After having knee surgery on an arthritic knee, I was contacted by a phone bank worker in the Obama for President office in Bethesda, Maryland. Since I had donated money, I was on "the list." The woman was very nice to me and asked if I could help with my time. Since I am still recovering from my surgery, she suggested that I come into the office and call others. I agreed.

My first day on this job was the Saturday after the second debate. I was brought to a computer, logged in to a secure website, handed a script, and started calling. I personalized the script a bit, added more of my personality, made it sound more exciting, and I called other Obama supporters.

I never asked for money. I asked for help. I asked if they would join groups of people who would knock on doors in Northern Virginia, just over the border, to gain additional support. That was important since Virginia is a battleground state and the more votes the better the chance that Obama could win the electoral votes from a traditional Republican state.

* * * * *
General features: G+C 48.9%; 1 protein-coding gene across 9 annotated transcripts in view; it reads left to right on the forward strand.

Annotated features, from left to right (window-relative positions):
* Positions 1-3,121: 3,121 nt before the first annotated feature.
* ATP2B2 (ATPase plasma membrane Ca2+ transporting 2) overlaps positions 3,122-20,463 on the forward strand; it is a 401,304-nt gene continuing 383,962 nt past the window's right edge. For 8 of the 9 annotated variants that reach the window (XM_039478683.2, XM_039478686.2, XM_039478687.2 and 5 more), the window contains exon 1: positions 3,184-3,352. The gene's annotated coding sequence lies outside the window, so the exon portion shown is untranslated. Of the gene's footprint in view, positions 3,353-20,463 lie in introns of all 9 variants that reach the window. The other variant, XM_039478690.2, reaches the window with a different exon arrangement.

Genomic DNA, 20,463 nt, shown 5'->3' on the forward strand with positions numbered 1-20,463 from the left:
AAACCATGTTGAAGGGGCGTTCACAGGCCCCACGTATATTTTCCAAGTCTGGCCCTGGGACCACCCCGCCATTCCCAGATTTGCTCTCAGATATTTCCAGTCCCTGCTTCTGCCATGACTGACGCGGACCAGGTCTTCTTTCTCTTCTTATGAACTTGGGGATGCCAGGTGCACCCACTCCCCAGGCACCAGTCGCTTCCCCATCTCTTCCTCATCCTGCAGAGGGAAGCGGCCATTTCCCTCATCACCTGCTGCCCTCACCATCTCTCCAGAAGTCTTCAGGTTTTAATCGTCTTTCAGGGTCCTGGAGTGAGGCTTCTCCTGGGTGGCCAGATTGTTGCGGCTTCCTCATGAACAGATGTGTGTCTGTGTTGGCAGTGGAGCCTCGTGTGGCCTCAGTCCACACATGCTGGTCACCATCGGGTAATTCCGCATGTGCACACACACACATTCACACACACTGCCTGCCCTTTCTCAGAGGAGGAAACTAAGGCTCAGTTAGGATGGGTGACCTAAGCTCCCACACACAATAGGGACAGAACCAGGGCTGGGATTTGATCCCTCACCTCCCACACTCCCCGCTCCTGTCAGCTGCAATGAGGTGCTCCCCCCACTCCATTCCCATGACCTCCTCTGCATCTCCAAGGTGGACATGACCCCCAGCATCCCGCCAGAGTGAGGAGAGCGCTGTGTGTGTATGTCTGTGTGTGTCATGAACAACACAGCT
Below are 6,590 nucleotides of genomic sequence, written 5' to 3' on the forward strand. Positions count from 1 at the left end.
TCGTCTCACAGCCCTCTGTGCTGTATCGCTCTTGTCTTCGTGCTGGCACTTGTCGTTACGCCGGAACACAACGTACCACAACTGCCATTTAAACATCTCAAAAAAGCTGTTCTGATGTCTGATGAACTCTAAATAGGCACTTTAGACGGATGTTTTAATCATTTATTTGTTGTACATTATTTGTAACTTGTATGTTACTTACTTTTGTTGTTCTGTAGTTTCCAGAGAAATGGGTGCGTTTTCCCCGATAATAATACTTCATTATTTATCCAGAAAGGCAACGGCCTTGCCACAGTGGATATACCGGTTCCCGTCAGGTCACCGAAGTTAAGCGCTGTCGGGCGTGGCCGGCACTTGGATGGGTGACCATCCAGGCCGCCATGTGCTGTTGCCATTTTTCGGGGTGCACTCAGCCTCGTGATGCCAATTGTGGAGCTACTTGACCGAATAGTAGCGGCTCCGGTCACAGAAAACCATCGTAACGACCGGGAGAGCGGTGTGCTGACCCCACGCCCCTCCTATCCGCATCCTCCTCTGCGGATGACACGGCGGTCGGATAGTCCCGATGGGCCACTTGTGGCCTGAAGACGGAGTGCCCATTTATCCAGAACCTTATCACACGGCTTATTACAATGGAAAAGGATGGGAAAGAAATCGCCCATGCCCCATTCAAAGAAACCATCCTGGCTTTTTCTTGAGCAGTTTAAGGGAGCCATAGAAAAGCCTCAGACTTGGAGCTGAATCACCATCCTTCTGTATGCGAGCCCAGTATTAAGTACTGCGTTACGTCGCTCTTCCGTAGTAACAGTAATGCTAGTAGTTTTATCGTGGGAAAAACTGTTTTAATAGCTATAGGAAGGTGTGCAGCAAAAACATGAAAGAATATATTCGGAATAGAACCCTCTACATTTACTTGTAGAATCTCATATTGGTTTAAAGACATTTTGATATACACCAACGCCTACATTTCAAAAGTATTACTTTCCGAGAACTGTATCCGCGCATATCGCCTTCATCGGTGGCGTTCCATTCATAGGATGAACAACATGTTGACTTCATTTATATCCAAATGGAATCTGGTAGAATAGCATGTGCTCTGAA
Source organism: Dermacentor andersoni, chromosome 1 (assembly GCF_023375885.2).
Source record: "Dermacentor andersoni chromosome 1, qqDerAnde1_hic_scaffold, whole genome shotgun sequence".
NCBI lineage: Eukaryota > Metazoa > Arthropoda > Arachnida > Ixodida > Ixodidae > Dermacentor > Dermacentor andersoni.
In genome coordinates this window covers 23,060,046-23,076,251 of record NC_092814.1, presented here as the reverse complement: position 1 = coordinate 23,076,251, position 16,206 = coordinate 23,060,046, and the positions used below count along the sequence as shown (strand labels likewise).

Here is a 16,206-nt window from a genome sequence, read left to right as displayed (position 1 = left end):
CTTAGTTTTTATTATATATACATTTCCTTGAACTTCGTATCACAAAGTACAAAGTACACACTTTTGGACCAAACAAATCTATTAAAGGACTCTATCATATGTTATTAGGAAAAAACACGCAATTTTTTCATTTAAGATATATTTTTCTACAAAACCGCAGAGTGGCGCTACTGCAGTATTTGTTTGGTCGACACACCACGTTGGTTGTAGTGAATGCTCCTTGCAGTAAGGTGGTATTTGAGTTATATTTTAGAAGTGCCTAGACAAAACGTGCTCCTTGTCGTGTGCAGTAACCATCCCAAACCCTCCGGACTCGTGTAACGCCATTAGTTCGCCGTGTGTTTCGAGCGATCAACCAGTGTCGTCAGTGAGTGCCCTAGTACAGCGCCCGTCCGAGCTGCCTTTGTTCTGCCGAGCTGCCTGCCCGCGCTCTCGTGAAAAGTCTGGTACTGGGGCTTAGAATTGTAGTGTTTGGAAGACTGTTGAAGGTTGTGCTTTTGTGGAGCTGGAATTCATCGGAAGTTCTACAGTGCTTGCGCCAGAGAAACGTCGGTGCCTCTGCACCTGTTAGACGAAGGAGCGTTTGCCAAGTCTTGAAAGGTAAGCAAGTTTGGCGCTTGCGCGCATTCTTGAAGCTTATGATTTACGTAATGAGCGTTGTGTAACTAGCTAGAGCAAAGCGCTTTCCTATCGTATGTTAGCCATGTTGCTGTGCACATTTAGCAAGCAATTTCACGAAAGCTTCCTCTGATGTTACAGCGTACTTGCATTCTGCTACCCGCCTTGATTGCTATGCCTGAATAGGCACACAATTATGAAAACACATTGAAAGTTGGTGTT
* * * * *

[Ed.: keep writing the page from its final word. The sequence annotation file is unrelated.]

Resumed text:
If the person at the other end of the phone was physically challenged or were afraid to do the canvassing, they could volunteer to call others, like I was doing. With very limited exceptions, the people I spoke with that day were excited to hear from me. Even though I signed up only one person, it was infectious. So I volunteered again.

As the election approached, the script changed and the calling region widened. First, I was calling people in Northern Virginia asking if they could canvas in other parts of the state. I made arrangements for dozens of people to meet other Obama supporters in targeted areas of Virginia so they could knock on doors to spread the word. Then it was other states. I called quite a few people in Pennsylvania, Ohio, Iowa, and Florida asking for support.

I missed the final weekend of calling to pick up a new puppy (see, but on Monday, the calls were to all over the country reminding people to vote. No more volunteering was necessary. We just wanted to remind people to vote. After the previous two election and the dirty tricks by the Republican Party, the only way to combat that was to win decisively.

Most of us were confidently nervous. Confidence came from the polls showing Obama winning. Nervous because we remember the polls showing John Kerry winning before the 2004 election and what happened in 2000.

But the trends in the polls were in Obama's favor and all we could do was let the process continue.